Both sexes fully winged. Body color yellow, antennal segments III–IX brown, fore wings shaded. Antennae with segment VI partially divided, thus apparently 9-segmented; sensoria on III–IV forked. Head with three pairs of ocellar setae, pair III on anterior margins of ocellar triangle and slightly longer than distance between posterior ocelli. Pronotum with one pair of long posteroangular setae. Metanotum reticulate, median setae just behind anterior margin; campaniform sensilla present. Fore wing first vein with three setae on distal half, second vein with about 11 setae. Abdominal tergites with median pair of setae not close together; tergite VIII without a marginal comb; sternites without discal setae.
Male with small circular pore plate on sternites III–VII; tergite IX with two pairs of short stout setae medially.
Bailey (1957: 189) recorded the European species Oxythrips quercicola Bagnall from Pinus and Quercus in California, but subsequent examination of Bailey's specimens indicates that this was a misidentification. The genus is thus known to occur in California, but the identity of the species involved remains unknown. In order to ensure that the genus can be recognized within the Californian fauna, the eastern USA species, O. divisus, is included here. The genus Oxythrips includes 50 species, almost all from the northern Hemisphere apart from 12 that are known only from fossils. The species are very similar in structure to the species of Anaphothrips but have one pair of elongate pronotal posteroangular setae, and the species of Chilothrips are also similar, but have the mouth cone unusually elongate.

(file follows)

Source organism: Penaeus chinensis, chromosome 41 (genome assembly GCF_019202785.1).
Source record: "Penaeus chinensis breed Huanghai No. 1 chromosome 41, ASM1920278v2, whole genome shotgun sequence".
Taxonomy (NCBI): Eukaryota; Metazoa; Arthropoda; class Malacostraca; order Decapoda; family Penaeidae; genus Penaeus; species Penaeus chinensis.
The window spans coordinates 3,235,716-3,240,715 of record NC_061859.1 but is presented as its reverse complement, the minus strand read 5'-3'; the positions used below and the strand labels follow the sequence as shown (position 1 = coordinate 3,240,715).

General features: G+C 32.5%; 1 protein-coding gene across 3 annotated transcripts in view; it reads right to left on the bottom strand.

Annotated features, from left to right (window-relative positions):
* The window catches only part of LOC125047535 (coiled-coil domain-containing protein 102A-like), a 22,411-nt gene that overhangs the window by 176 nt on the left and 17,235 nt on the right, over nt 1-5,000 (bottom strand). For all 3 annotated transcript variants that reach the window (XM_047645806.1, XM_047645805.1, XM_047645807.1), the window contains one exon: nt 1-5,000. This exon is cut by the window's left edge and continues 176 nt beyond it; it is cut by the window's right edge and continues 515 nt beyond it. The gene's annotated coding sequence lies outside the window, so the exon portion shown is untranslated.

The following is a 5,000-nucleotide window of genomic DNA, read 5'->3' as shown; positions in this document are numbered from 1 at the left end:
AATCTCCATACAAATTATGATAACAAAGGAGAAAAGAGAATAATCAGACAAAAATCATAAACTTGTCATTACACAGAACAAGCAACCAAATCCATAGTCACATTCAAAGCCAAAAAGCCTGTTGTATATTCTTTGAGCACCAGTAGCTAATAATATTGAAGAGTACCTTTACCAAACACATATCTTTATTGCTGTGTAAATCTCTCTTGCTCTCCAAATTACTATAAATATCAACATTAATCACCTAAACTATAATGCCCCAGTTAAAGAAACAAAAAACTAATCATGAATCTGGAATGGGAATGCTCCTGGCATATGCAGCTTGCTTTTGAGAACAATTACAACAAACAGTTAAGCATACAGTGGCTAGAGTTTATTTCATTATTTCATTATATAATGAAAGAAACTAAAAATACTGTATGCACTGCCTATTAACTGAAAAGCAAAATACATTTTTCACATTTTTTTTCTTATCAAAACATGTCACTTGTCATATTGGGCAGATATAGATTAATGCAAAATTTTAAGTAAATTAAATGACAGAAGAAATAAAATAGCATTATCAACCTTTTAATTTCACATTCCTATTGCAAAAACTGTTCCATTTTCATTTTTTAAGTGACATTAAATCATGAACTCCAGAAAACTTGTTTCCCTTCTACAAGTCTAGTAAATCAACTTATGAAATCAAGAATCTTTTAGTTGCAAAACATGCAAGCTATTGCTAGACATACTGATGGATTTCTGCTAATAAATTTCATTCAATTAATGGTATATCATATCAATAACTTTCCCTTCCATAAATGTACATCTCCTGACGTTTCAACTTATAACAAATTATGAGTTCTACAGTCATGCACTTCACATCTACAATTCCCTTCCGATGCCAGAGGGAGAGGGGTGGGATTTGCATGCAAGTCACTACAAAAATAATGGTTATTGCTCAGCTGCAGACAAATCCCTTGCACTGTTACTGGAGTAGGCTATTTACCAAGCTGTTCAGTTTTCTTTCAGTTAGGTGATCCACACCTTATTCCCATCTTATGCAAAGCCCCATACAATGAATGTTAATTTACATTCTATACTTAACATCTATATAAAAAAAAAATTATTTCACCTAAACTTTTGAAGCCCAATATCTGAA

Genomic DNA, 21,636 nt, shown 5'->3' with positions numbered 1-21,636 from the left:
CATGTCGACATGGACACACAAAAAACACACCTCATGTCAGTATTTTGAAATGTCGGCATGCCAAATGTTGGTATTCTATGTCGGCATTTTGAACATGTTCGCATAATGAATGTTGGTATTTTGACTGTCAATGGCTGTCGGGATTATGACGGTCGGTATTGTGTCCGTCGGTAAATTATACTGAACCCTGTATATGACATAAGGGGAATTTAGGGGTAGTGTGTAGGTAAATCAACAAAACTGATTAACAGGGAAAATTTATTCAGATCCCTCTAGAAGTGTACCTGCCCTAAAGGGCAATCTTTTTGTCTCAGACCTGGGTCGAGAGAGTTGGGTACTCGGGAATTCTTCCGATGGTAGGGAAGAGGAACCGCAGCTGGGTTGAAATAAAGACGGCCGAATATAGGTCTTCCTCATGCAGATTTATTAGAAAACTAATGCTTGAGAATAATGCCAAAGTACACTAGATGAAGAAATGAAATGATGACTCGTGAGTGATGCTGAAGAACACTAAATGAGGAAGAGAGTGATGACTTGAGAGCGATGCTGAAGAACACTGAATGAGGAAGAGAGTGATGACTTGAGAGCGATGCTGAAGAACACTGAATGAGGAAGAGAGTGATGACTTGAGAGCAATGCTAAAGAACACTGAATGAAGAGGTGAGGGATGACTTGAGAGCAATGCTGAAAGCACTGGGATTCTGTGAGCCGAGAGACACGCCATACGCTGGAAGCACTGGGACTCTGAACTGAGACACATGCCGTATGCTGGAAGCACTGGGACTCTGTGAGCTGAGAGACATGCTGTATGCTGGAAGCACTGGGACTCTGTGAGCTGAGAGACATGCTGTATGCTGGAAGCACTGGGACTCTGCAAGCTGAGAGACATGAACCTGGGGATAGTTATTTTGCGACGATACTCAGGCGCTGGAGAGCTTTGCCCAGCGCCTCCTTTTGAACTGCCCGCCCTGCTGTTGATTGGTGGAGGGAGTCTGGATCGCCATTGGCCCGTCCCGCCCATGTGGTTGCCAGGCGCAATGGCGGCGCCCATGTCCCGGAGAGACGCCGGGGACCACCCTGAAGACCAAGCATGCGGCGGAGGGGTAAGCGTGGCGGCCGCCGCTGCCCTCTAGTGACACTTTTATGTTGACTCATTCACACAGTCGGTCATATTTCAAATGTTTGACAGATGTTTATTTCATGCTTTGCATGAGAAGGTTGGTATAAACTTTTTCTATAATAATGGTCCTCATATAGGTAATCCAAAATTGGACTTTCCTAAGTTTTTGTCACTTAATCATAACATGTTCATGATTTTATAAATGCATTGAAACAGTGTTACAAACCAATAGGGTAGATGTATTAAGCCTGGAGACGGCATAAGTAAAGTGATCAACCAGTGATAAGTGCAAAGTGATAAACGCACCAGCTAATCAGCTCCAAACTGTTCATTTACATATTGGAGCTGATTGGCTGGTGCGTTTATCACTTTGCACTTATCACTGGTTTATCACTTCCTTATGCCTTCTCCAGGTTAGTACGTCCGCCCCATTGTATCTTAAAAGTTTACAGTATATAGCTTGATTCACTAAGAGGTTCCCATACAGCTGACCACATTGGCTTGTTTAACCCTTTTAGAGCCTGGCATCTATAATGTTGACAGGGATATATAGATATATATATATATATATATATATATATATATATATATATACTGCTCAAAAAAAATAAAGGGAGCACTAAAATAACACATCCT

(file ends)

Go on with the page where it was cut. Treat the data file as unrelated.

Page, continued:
Oxythrips divisus Hood
Probably breeding in male cones
Apparently Pinus spp.
Maryland, Illinois [not known from California, see comment on related species]